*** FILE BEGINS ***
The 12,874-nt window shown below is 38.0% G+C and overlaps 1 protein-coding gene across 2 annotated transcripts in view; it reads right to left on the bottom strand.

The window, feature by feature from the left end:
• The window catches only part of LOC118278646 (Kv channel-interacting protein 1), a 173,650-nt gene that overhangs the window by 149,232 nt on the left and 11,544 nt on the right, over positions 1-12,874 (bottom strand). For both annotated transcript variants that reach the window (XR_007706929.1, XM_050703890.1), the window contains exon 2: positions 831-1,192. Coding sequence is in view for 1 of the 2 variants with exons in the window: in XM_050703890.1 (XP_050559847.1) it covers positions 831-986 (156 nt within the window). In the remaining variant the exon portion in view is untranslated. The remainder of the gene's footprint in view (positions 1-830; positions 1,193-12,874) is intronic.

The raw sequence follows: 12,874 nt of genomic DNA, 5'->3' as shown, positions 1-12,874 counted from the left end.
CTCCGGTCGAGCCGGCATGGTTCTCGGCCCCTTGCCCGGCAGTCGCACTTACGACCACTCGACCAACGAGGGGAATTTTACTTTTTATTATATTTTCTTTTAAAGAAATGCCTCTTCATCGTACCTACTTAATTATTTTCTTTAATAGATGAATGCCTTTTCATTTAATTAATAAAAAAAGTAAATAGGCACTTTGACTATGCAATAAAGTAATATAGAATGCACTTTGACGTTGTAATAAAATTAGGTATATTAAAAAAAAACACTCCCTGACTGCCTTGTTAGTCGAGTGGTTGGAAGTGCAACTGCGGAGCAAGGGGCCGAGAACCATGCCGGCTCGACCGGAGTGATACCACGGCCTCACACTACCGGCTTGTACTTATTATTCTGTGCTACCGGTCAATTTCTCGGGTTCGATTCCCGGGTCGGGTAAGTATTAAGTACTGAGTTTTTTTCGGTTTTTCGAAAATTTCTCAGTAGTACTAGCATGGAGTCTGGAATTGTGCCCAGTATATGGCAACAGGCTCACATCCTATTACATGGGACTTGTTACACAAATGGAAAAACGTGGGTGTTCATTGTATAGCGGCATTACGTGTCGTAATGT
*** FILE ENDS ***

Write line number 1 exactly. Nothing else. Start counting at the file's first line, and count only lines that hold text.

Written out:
The 12,874-nt window shown below is 38.0% G+C and overlaps 1 protein-coding gene across 2 annotated transcripts in view; it reads right to left on the bottom strand.